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Former Rep. Vic Kohring, convicted in federal corruption scandal, is running for Wasilla council

Richard Mauer
Rep. Vic Kohring, left, puts his hand out for money from Veco CEO Bill Allen in an FBI surveillance video made in March 2006 in Veco's Juneau hotel suite. It was played for jurors in Kohring's corruption trial.

Disgraced Alaska legislator Vic Kohring thinks Wasilla voters should give him another chance and elect him to their city council.

Kohring filed Friday afternoon for a three-year term for Wasilla City Council Seat F, according to the City Clerk's office. That seat is currently held by Brandon Wall, who has filed for re-election. Friday was the last day to file for the Oct. 1 election.

In an announcement emailed to news media, Kohring addressed his felony conviction on federal corruption charges by saying "it's in the past and time to move on." But he also apologized for his "carelessness" and taking what he described as "small gifts" from "friends."

Kohring was one of six legislators charged and convicted in the corruption scandal that surfaced with FBI raids on his office and others in 2006. A jury convicted him in November 2007 of extortion, bribery and conspiracy and a federal judge sentenced him to 31/2 years in prison. He appealed and got a new trial when the Justice Department admitted withholding information from Kohring's defense -- similar misconduct that led to dismissal of charges against U.S. Sen. Ted Stevens after a jury found him guilty of disclosure violations.

Instead of going through a new trial on three felonies, Kohring pleaded guilty Oct. 21, 2011, to a single federal felony for accepting bribes and was sentenced to the time he had served in federal prison: one year, plus 18 months probation. He admitted taking $1,000 cash at a Juneau restaurant from Veco chairman Bill Allen, who was trying to lower oil production taxes in the 2006 Legislature, and to asking Allen to pay a $17,000 credit card debt.

"I believe the timing is right to re-enter public service," Kohring said in his statement, describing what he termed his attempt at a "political comeback."

That seems to be the vogue now, with comebacks attempted or achieved by former South Carolina Gov. Mark Sanford, recently elected to Congress despite his affair with an Argentine woman whom he hid by claiming to have hiked the Appalachian Trail; former U.S. Rep. Anthony Weiner running for New York mayor despite a sexting scandal; and Eliot Spitzer running for New York city comptroller despite his resignation as governor in a prostitution scandal.

"I don't hold those guys in very high regards, especially that Weiner guy -- with the latest revelations, it makes me kind of sick, frankly," Kohring said in a phone interview Friday. "As far as the other guy, Sanford, if he feels he had lot to offer his constituents, and they were willing to forgive him, well, great for him. If the same thing happens to Mr. Weiner, and Spitzer, well, good for them too."

Kohring said he doesn't put himself in the same category as those politicians, but wants to be considered aligned with Ted Stevens, "who people will look at as having been screwed by the government."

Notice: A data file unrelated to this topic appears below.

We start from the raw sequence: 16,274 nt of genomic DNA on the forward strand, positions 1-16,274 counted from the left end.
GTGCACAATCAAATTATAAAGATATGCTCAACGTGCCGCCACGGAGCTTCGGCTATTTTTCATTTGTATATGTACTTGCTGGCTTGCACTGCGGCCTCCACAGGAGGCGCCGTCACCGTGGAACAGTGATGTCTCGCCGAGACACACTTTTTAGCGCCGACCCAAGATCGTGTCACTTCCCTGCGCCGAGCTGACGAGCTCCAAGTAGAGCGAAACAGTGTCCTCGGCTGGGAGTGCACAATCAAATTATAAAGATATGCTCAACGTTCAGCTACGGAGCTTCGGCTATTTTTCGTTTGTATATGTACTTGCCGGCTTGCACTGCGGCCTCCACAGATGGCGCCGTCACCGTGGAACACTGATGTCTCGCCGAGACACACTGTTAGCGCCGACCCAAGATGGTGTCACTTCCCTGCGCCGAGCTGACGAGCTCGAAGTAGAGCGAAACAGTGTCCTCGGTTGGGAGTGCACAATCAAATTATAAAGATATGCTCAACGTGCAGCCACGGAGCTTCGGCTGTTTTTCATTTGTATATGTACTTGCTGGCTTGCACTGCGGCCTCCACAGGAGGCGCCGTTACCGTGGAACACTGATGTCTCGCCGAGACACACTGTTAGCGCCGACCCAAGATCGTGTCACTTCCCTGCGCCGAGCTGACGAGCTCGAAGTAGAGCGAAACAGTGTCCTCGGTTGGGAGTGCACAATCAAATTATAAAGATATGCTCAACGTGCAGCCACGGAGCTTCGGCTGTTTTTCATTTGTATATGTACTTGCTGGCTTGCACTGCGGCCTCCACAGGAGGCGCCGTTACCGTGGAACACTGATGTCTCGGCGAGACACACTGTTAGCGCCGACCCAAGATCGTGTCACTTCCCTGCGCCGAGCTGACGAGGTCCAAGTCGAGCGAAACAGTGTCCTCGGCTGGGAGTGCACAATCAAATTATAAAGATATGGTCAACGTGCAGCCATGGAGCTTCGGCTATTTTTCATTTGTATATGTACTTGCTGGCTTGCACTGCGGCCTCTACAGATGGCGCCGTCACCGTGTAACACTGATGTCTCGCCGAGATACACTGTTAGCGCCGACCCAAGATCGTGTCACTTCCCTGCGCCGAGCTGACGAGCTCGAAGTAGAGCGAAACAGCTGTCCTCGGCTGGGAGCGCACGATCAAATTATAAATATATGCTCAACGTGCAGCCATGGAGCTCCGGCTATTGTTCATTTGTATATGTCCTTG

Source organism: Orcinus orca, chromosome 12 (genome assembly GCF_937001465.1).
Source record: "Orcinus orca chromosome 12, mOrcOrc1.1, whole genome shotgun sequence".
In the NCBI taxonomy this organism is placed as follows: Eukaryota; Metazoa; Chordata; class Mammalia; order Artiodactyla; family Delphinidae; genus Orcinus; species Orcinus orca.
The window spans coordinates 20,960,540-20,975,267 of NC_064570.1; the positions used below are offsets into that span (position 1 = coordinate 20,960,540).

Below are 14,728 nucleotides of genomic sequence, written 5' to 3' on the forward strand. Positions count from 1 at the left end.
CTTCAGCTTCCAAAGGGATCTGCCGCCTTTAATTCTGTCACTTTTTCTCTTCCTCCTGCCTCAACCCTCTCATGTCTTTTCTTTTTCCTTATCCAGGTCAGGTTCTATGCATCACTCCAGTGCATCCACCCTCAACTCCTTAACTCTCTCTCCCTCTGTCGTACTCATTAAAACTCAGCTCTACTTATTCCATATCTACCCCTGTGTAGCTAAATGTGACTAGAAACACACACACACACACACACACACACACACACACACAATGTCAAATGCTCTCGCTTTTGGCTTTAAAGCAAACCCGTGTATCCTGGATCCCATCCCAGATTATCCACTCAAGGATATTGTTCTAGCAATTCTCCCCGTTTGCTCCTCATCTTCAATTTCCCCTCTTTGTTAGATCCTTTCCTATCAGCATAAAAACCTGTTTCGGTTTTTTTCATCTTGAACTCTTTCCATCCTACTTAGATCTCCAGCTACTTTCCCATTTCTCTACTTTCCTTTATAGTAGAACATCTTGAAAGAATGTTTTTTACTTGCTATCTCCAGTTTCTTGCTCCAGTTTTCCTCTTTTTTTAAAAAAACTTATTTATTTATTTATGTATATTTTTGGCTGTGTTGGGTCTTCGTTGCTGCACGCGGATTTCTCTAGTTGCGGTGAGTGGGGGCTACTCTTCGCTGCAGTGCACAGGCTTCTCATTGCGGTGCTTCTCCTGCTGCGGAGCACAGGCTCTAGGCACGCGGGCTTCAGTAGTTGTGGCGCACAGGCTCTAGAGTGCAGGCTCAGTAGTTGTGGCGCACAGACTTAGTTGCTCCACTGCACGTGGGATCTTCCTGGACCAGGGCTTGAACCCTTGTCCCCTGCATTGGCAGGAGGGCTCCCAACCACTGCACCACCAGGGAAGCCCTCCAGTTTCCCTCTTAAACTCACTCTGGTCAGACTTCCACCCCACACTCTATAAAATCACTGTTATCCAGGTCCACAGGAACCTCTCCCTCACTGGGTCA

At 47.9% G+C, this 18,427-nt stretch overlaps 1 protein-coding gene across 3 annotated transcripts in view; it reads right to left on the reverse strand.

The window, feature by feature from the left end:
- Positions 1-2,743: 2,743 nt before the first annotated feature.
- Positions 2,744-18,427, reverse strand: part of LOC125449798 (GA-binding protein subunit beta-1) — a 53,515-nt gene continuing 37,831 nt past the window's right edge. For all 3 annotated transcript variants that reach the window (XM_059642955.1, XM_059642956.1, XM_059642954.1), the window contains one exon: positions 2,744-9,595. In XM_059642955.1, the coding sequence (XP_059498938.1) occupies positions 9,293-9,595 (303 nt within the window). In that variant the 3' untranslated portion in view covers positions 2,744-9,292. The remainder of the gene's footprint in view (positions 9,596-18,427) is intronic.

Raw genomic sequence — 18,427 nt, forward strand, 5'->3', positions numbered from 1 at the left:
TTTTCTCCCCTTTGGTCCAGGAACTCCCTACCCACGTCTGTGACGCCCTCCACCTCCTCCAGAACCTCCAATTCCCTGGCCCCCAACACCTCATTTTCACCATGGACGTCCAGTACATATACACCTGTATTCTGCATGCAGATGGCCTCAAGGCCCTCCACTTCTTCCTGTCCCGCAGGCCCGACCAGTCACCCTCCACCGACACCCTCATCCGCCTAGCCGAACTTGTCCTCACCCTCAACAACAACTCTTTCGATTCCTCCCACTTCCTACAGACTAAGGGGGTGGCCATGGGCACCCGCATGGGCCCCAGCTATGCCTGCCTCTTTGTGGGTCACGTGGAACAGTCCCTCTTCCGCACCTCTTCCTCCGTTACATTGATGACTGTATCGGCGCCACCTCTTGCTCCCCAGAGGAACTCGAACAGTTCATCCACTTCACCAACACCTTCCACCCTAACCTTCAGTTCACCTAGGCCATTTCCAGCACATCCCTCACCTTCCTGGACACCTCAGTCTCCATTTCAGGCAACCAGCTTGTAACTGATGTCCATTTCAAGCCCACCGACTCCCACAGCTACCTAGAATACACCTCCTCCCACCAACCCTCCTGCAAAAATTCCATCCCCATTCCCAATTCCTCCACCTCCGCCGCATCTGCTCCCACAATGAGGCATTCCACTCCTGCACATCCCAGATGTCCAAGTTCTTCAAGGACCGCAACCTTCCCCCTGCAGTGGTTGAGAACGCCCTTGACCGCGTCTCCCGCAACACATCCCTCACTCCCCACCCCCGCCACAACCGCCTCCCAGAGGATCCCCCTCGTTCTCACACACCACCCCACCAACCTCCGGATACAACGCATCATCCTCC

"I'm not saying I'm blameless, that I did not screw up. I certainly did -- I crossed the line ethically in getting involved with a friend," he said.

Kohring has only been qualified to run for office since April, when he was discharged from probation and became a voter again.

"I was given the signed release from the judge and I took that down to Division of Elections within an hour of receiving it in the mail, because I was so anxious to get my voter registration status restored," he said.

Despite getting some rights restored, Kohring's felony conviction still prevents him from possessing a firearm in gun-friendly Wasilla, but he doesn't see that as a political problem.

"I'm still a life member of the NRA and I've got a long history and track record of supporting their causes, was always endorsed by them," he said. "There's certainly nothing that prevents me from continuing to support the things that they would like."

Kohring said he's still the small government, low-tax conservative who Mat-Su voters elected seven times to the Alaska House.

And that's what confuses his opponent, Wall. Wasilla doesn't have districts, and Kohring could have chosen to run against another candidate, Wall said.

"Vic and I are a lot alike, we travel in a lot of the same circles," Wall said. "We're both conservatives with that Alaska libertarian zing to it." But Wall is a lot younger -- 35 to Kohring's 54 -- and he makes no secret of signing the initiative petition to legalize marijuana.

Wall, a building security contractor, moved to Wasilla in 2006 and voted for Kohring that year, despite knowing Kohring was under investigation. Asked if he regrets that decision, Wall said: "I better not comment on that." He said he doesn't want to make Kohring's past an issue in the campaign, but also described Kohring's conduct as "a big deal."

Kohring, who used to save money in Juneau by sleeping in his office, says he's struggling financially.

"I don't own anything other than clothes and books and all my legal papers," he said. "I'm just surviving on my own, eating out of the garden and catching salmon down at Chitina. I'm not complaining -- I'm eating well, I got a roof over my head, I'm surrounded with family that love me and lots of great friends, so life is going pretty good."

Kohring says he takes care of his elderly mother and her rental properties, and works part-time in light construction. His cellphone has a 270 area code because he's saving money using his sister's family phone plan in Kentucky.

Reach Richard Mauer at rmauer@adn.com or 257-4345.


By RICHARD MAUER
rmauer@adn.com